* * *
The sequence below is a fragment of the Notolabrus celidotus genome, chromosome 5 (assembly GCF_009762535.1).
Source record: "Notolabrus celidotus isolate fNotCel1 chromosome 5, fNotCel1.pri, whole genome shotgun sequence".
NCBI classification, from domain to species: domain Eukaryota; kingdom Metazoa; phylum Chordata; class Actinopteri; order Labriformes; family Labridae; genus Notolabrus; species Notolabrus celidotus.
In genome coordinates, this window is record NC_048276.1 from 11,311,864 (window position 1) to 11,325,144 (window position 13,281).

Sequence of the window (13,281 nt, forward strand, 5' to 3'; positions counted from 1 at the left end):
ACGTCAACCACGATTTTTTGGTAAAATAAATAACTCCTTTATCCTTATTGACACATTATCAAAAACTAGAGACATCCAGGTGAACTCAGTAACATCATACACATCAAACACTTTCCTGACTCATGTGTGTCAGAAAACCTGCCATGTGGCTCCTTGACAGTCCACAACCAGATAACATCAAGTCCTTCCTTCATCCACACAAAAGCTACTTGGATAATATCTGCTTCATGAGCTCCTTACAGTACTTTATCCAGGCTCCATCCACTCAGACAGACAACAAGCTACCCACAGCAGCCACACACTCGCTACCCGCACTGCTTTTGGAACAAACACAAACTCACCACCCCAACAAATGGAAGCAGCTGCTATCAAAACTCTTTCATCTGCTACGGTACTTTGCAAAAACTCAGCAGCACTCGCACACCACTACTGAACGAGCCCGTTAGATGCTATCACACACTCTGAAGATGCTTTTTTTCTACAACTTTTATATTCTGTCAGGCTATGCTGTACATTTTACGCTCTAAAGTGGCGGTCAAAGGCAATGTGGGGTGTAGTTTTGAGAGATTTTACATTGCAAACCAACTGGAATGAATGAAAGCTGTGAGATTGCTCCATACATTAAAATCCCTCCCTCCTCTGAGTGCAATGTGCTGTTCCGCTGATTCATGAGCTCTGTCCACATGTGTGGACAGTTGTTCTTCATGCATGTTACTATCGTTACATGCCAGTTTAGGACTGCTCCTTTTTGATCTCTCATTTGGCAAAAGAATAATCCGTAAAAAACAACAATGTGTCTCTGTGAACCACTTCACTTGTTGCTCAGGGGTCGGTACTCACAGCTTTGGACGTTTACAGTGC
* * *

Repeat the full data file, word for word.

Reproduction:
The sequence below is a fragment of the Notolabrus celidotus genome, chromosome 5 (assembly GCF_009762535.1).
Source record: "Notolabrus celidotus isolate fNotCel1 chromosome 5, fNotCel1.pri, whole genome shotgun sequence".
NCBI classification, from domain to species: domain Eukaryota; kingdom Metazoa; phylum Chordata; class Actinopteri; order Labriformes; family Labridae; genus Notolabrus; species Notolabrus celidotus.
In genome coordinates, this window is record NC_048276.1 from 11,311,864 (window position 1) to 11,325,144 (window position 13,281).

Sequence of the window (13,281 nt, forward strand, 5' to 3'; positions counted from 1 at the left end):
ACGTCAACCACGATTTTTTGGTAAAATAAATAACTCCTTTATCCTTATTGACACATTATCAAAAACTAGAGACATCCAGGTGAACTCAGTAACATCATACACATCAAACACTTTCCTGACTCATGTGTGTCAGAAAACCTGCCATGTGGCTCCTTGACAGTCCACAACCAGATAACATCAAGTCCTTCCTTCATCCACACAAAAGCTACTTGGATAATATCTGCTTCATGAGCTCCTTACAGTACTTTATCCAGGCTCCATCCACTCAGACAGACAACAAGCTACCCACAGCAGCCACACACTCGCTACCCGCACTGCTTTTGGAACAAACACAAACTCACCACCCCAACAAATGGAAGCAGCTGCTATCAAAACTCTTTCATCTGCTACGGTACTTTGCAAAAACTCAGCAGCACTCGCACACCACTACTGAACGAGCCCGTTAGATGCTATCACACACTCTGAAGATGCTTTTTTTCTACAACTTTTATATTCTGTCAGGCTATGCTGTACATTTTACGCTCTAAAGTGGCGGTCAAAGGCAATGTGGGGTGTAGTTTTGAGAGATTTTACATTGCAAACCAACTGGAATGAATGAAAGCTGTGAGATTGCTCCATACATTAAAATCCCTCCCTCCTCTGAGTGCAATGTGCTGTTCCGCTGATTCATGAGCTCTGTCCACATGTGTGGACAGTTGTTCTTCATGCATGTTACTATCGTTACATGCCAGTTTAGGACTGCTCCTTTTTGATCTCTCATTTGGCAAAAGAATAATCCGTAAAAAACAACAATGTGTCTCTGTGAACCACTTCACTTGTTGCTCAGGGGTCGGTACTCACAGCTTTGGACGTTTACAGTGC